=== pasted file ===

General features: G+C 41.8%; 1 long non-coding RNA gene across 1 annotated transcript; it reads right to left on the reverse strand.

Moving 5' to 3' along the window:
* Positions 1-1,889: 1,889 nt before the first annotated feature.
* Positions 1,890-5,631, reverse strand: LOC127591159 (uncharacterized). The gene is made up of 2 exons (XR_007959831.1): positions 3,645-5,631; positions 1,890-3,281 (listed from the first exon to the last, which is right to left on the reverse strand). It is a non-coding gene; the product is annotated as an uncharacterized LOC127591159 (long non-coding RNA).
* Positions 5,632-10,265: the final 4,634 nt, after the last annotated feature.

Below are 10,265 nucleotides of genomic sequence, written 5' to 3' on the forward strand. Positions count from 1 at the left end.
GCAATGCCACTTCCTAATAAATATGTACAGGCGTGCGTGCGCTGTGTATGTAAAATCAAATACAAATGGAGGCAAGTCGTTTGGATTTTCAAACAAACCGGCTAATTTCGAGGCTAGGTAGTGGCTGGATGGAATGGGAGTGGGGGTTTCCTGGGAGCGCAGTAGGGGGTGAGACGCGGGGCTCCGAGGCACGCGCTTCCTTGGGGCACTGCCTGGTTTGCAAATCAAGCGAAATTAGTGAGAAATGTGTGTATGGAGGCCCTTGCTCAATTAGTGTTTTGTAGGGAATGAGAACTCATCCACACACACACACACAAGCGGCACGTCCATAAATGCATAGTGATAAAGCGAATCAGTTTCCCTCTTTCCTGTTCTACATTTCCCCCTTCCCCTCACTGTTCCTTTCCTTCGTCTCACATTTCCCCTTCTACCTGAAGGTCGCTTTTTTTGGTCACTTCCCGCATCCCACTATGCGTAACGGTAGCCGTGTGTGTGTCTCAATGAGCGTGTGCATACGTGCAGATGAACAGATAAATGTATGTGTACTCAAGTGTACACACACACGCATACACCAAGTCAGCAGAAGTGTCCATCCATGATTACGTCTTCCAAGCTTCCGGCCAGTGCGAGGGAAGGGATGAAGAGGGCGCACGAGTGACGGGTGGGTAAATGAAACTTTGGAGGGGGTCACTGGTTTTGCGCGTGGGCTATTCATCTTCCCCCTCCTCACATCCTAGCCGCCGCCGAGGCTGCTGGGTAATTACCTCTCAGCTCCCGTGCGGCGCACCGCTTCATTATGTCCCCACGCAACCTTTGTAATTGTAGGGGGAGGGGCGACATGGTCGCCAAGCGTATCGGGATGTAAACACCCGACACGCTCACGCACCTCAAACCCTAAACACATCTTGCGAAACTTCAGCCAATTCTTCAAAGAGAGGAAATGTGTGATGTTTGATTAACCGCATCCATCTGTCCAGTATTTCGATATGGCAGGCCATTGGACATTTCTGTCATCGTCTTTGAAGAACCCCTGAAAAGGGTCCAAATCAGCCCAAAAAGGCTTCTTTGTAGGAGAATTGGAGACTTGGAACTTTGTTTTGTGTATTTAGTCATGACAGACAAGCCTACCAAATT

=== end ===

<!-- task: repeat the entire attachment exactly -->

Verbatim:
General features: G+C 41.8%; 1 long non-coding RNA gene across 1 annotated transcript; it reads right to left on the reverse strand.

Moving 5' to 3' along the window:
* Positions 1-1,889: 1,889 nt before the first annotated feature.
* Positions 1,890-5,631, reverse strand: LOC127591159 (uncharacterized). The gene is made up of 2 exons (XR_007959831.1): positions 3,645-5,631; positions 1,890-3,281 (listed from the first exon to the last, which is right to left on the reverse strand). It is a non-coding gene; the product is annotated as an uncharacterized LOC127591159 (long non-coding RNA).
* Positions 5,632-10,265: the final 4,634 nt, after the last annotated feature.

Below are 10,265 nucleotides of genomic sequence, written 5' to 3' on the forward strand. Positions count from 1 at the left end.
GCAATGCCACTTCCTAATAAATATGTACAGGCGTGCGTGCGCTGTGTATGTAAAATCAAATACAAATGGAGGCAAGTCGTTTGGATTTTCAAACAAACCGGCTAATTTCGAGGCTAGGTAGTGGCTGGATGGAATGGGAGTGGGGGTTTCCTGGGAGCGCAGTAGGGGGTGAGACGCGGGGCTCCGAGGCACGCGCTTCCTTGGGGCACTGCCTGGTTTGCAAATCAAGCGAAATTAGTGAGAAATGTGTGTATGGAGGCCCTTGCTCAATTAGTGTTTTGTAGGGAATGAGAACTCATCCACACACACACACACAAGCGGCACGTCCATAAATGCATAGTGATAAAGCGAATCAGTTTCCCTCTTTCCTGTTCTACATTTCCCCCTTCCCCTCACTGTTCCTTTCCTTCGTCTCACATTTCCCCTTCTACCTGAAGGTCGCTTTTTTTGGTCACTTCCCGCATCCCACTATGCGTAACGGTAGCCGTGTGTGTGTCTCAATGAGCGTGTGCATACGTGCAGATGAACAGATAAATGTATGTGTACTCAAGTGTACACACACACGCATACACCAAGTCAGCAGAAGTGTCCATCCATGATTACGTCTTCCAAGCTTCCGGCCAGTGCGAGGGAAGGGATGAAGAGGGCGCACGAGTGACGGGTGGGTAAATGAAACTTTGGAGGGGGTCACTGGTTTTGCGCGTGGGCTATTCATCTTCCCCCTCCTCACATCCTAGCCGCCGCCGAGGCTGCTGGGTAATTACCTCTCAGCTCCCGTGCGGCGCACCGCTTCATTATGTCCCCACGCAACCTTTGTAATTGTAGGGGGAGGGGCGACATGGTCGCCAAGCGTATCGGGATGTAAACACCCGACACGCTCACGCACCTCAAACCCTAAACACATCTTGCGAAACTTCAGCCAATTCTTCAAAGAGAGGAAATGTGTGATGTTTGATTAACCGCATCCATCTGTCCAGTATTTCGATATGGCAGGCCATTGGACATTTCTGTCATCGTCTTTGAAGAACCCCTGAAAAGGGTCCAAATCAGCCCAAAAAGGCTTCTTTGTAGGAGAATTGGAGACTTGGAACTTTGTTTTGTGTATTTAGTCATGACAGACAAGCCTACCAAATT